The Population issue and how it concerns us in the near term

The Population issue and how it concerns us in the near term

Based on the estimates by the experts that study and analyze population and based on current technology the Earth’s resources have the ability to “sustain” somewhere between 3 & 5 billion people. What this means, with a population exceeding 7 billion we are using up our resources at an alarming rate. Current projections show that the world’s population will be just short of 10 billion in 2050!

In the past, we have believed that one significant measure of a country’s success is growth in the economy. When we examine this view along with population growth it becomes evident that this belief is not sustainable without creating conflict among countries. As resources dwindle countries will become more protective of the resources they have and they will be much less willing to share. Competition for resources will eventually lead to a significant increase in armed conflicts!

Currently, in the US the death rate is slightly higher than the birth rate which I view as positive. The downside is that there are fewer persons working to support the retirement funds that seniors rely on, especially when the numbers in the senior group continue to increase. You might think that the seniors have paid into Social Security and they are merely getting what they put in returned. Unfortunately, that is not the case, but that is a topic for yet another post to this blog.

Fortunately, we do have a modest growth rate in workforce availability via immigration. Looking forward we must come up with more feasible measures of success that do not rely on depleting resources. I would suggest that both productivity and quality of life are worth considering.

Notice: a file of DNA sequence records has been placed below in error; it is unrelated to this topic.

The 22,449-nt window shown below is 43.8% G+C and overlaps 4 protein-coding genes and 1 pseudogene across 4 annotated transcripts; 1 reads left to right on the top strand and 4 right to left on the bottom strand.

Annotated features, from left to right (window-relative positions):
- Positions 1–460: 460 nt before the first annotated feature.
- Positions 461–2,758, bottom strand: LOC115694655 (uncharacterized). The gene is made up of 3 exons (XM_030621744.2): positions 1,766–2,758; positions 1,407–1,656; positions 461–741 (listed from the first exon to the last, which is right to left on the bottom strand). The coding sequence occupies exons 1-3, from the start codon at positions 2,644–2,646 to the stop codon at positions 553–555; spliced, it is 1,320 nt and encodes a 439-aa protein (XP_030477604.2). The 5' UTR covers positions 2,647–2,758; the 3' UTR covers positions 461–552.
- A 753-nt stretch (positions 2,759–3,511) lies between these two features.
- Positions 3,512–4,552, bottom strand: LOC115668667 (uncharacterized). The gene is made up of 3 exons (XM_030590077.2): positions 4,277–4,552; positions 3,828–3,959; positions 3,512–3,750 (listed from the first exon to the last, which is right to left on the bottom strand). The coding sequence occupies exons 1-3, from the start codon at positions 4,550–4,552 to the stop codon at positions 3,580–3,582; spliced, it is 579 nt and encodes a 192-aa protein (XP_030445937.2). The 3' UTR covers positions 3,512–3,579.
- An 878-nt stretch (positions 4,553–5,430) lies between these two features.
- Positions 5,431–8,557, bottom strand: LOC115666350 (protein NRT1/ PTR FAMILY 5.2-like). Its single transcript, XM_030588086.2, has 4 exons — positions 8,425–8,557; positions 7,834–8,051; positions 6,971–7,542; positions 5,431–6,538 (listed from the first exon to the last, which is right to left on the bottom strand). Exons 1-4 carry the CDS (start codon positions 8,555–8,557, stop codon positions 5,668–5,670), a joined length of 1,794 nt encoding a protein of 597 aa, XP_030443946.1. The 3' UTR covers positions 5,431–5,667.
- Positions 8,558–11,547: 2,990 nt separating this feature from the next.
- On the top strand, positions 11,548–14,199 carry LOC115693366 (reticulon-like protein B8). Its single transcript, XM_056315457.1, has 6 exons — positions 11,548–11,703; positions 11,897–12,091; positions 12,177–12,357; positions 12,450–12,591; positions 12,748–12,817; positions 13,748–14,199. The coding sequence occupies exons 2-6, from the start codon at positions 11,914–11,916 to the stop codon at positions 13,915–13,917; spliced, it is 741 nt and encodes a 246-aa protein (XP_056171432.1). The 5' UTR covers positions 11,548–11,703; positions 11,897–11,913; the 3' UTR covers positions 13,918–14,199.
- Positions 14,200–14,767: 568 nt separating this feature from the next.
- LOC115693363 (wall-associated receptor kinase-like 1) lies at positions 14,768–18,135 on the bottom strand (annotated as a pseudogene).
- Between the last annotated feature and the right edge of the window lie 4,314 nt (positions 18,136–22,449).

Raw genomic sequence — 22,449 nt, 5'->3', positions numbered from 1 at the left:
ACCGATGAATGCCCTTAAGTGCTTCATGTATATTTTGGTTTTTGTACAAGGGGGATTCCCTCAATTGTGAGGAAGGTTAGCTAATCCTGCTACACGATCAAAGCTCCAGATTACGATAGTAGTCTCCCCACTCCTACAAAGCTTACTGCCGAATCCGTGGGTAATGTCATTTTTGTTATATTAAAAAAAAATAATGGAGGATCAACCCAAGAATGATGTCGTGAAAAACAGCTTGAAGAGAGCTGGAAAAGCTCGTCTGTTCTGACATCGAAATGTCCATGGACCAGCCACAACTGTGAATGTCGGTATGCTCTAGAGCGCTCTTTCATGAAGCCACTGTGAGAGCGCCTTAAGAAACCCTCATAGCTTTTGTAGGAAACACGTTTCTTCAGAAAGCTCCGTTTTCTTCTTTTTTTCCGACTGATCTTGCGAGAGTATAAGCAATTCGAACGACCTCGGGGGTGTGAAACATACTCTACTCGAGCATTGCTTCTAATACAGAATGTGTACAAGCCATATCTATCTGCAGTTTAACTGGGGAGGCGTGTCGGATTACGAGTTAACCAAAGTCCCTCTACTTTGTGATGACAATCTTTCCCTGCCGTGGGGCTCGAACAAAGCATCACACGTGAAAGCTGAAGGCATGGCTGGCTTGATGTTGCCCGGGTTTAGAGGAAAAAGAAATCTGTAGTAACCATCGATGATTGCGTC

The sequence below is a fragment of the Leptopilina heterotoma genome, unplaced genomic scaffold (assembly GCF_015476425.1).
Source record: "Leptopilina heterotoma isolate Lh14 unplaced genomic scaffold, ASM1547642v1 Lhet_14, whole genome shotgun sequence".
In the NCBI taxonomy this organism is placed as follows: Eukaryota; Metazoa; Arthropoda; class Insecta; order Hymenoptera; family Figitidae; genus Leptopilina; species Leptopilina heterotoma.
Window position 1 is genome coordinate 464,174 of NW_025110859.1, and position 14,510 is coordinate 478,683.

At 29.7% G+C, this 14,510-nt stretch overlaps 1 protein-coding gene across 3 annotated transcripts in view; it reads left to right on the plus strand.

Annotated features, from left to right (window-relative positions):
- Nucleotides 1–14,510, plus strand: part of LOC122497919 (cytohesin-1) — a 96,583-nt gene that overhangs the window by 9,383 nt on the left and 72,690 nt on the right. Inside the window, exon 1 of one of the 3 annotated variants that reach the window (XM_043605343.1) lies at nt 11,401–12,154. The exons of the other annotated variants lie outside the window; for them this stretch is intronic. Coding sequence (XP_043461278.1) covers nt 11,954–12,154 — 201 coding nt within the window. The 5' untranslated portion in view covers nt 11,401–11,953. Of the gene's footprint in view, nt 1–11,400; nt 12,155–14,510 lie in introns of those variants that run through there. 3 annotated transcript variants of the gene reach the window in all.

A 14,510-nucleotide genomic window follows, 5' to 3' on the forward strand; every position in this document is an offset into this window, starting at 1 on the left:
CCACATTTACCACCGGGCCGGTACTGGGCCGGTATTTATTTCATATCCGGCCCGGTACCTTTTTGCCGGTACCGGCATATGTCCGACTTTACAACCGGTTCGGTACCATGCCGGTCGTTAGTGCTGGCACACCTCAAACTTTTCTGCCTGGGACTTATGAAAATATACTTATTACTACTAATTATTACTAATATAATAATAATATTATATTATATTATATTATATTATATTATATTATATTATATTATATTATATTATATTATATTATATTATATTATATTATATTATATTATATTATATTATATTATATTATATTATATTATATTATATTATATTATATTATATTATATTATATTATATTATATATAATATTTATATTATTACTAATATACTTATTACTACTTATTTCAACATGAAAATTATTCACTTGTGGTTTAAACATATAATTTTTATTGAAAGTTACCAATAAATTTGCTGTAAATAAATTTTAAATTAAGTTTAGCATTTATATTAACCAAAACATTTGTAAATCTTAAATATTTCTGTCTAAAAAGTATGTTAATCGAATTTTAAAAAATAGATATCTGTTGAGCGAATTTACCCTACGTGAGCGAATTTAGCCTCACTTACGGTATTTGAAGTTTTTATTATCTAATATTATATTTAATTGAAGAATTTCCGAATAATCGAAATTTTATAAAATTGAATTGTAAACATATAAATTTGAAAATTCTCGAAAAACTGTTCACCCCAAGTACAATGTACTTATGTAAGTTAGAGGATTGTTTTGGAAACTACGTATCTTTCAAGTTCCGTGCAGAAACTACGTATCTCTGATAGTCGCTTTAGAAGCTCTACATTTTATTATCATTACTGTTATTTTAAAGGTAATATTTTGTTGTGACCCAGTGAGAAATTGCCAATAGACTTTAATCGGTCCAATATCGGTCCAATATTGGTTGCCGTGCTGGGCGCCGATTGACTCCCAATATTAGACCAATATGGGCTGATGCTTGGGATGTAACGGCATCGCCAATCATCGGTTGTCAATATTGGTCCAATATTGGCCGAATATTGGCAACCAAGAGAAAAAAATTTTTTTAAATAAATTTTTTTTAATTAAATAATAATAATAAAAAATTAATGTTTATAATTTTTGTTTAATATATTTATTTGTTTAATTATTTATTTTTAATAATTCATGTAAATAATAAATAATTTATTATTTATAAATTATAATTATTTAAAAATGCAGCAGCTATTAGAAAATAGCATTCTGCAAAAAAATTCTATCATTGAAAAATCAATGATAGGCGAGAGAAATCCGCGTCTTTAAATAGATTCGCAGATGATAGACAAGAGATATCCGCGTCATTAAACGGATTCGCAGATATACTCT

One thought on “The Population issue and how it concerns us in the near term

  1. Your sustainable population remarks are spot on. We should hardly be surprised by the conflicts caused by overpopulation.

    Another timely issue concerns abortion. If we stop all abortions, we may create an untenable situation for rearing the unwanted children. There are more children available for adoption than people willing to adopt. That situation will become even more critical if we add 600,000+ children each year who are aborted. The bigger issue is how do we stop procreating unwanted children?

    In Arkansas, we have over 50% of the children receiving subsidized or free lunches. That means people keep having children they cannot afford to support.

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